Most Surprising Facts About Cancer

October 1, 2018 by Cheyenne Buckingham

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The 2018 Nobel Prize for Medicine was recently awarded to Professors James P. Allison and Tasuku Honjo for developing a cancer treatment method that utilizes the body’s immune system to fight the disease. Discoveries such as this continue to be among the foremost goals of the medical community, because of the global impact of the disease. Cancer is the second leading cause of death in the world — according to the World Health Organization — killing close to 10 million people each year. While extraordinary progress has been made in both the prevention and treatment of cancer, a cure remains elusive.

No place is immune to cancer, and nearly everyone is familiar with the disease in one form or another. We have learned much about cancer, yet there is much more still to learn.

To identify the most surprising facts about cancer, 24/7 Wall St. reviewed recent reports released by the American Cancer Society, National Cancer Institute, Cancer Atlas, and World Health Organization. We opted for generally less well-known facts.

Click here to see the most surprising facts about cancer.

Hundreds of thousands of Americans die each year from cancer. This year, over 600,000 are expected to die, according to the ACS. However, the chances of survival are much greater than they were five decades ago. The five-year survival rate for all cancers rose from 49% in the mid-1970s to 68% in 2010. Between prevention measures, such as screenings and lifestyle habits, and improvement in treatments, more cancer patients can survive the disease.

The results of improved preventive care, including earlier diagnosis and treatment are promising. In 2016, 15.5 million cancer survivors were alive in the United States, and that number is projected to increase to 20.3 million by 2026.

New drugs and therapies, which are the result of research and clinical trials, have provided more effective treatments for patients. The ability to decipher code in the genome may have biologists on the cusp of being able to erase and rewrite problematic code prenatally, so that the child won’t develop the disease in its lifetime.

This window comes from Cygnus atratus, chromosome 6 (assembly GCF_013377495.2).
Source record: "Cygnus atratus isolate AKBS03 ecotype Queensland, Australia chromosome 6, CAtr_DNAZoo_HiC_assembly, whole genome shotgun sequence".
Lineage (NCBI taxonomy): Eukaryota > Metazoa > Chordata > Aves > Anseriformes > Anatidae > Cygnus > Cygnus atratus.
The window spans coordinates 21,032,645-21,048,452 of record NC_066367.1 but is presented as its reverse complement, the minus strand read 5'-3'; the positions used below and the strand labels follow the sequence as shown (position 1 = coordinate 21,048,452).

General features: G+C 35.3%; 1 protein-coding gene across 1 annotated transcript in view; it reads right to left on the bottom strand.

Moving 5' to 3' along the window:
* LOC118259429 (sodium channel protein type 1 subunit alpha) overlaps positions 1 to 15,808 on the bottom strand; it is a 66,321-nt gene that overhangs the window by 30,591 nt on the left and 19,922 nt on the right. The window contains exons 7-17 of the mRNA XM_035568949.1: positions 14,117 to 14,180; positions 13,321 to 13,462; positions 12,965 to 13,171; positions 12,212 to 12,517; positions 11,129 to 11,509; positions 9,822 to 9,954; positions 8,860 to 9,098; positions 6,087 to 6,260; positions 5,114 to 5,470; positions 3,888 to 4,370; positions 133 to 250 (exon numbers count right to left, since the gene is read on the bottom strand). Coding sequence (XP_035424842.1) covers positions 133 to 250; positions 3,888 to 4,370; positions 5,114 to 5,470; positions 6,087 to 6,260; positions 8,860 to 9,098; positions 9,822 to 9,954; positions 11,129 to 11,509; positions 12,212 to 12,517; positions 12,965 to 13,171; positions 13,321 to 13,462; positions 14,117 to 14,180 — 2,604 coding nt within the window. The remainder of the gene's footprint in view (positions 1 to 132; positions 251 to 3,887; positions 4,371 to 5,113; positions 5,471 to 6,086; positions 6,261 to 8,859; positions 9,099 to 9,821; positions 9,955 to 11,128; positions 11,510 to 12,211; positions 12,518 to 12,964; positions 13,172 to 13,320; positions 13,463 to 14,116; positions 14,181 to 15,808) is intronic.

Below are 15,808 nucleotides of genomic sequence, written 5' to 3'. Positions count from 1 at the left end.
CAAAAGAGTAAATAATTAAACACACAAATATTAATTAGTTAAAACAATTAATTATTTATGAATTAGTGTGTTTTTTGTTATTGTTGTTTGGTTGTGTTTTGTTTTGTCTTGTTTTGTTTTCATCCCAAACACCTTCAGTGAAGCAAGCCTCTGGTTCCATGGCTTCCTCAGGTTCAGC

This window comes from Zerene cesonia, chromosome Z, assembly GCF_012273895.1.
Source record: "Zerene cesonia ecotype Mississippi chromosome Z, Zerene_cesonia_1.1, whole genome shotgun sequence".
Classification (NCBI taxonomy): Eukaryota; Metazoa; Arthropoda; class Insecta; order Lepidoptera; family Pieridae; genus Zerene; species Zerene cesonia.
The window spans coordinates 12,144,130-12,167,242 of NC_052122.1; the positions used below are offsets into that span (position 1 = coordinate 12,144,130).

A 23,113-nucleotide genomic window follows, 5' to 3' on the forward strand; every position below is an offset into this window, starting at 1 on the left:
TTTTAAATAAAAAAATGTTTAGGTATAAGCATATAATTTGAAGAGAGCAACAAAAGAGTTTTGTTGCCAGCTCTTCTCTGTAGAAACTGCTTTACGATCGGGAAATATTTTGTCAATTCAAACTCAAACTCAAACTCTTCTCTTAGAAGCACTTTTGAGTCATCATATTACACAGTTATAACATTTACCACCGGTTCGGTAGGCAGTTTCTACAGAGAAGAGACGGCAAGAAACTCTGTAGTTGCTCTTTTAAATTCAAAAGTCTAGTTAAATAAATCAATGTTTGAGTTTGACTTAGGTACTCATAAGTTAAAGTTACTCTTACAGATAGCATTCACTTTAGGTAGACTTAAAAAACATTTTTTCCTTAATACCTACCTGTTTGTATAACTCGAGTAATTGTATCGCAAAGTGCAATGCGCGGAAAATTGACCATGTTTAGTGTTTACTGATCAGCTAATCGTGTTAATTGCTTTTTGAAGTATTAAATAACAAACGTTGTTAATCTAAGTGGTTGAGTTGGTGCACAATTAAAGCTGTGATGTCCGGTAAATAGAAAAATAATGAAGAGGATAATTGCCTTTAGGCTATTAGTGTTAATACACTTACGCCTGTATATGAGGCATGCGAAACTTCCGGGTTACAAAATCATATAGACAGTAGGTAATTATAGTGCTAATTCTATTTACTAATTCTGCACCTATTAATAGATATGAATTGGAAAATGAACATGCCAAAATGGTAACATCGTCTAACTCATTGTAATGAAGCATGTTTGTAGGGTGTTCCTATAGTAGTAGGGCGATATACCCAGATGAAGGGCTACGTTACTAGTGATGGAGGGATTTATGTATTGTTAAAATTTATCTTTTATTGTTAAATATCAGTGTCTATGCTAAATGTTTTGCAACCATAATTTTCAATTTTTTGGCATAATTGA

Researchers are trying to identify how likely a type of cancer is to develop because of genetics, the environment, viruses, or by random chance. Knowing the type and amount of risk of each cancer can help to prevent its onset.

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1. Cancer comes in many, many forms

Because cancer can develop in any part of the body, there are that many types of cancer. For example, there is bladder cancer and then there is squamous cell carcinoma of the skin.

Most are familiar with commonly diagnosed cancers such as breast, lung, and prostate. What many may not know is that there are more than 100 different kinds of cancer, many of which the typical American has never heard of. The name of each type of cancer typically includes the organ or tissues where the cancer developed. In some cases, the cancer is named for the type of cell that forms it.

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2. Cancer is extremely costly

The total global annual economic cost of cancer in 2010 was estimated at approximately $1.16 trillion worldwide, more than the GDP of countries like Mexico and Turkey. In the United States alone, the estimated expenditures in 2017 were $147.3 billion, according to the National Cancer Institute, which receives several billions of dollars each year from the U.S. Congress.

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3. The risk of cancer increases dramatically after 50

Age is the largest risk factor for cancer. According to the NCI Surveillance, Epidemiology, and End Results program, the median age of cancer diagnosis is 66 years. The American Cancer Society reports that 87% of cancer cases in the United States are diagnosed in people 50 years and over.

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4. More than one-third of Americans will have cancer in their lifetime

According to the NCI, about 38.4% of men and women in the U.S. will be diagnosed with cancer at some point in their life. The most commonly diagnosed cancers so far in 2018 have been breast, lung and bronchus, prostate, colon and rectum, and melanoma of the skin cancers.

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5. Cancer is slightly more common among men than women

The 2018 Cancer Facts & Figures report from the ACS estimates that 40 out of 100 men in the United States will develop cancer in their lifetime, compared with 38 out of every 100 women. Individual risk varies greatly due to differences in tobacco exposure and family history and genetic predisposition, among other factors.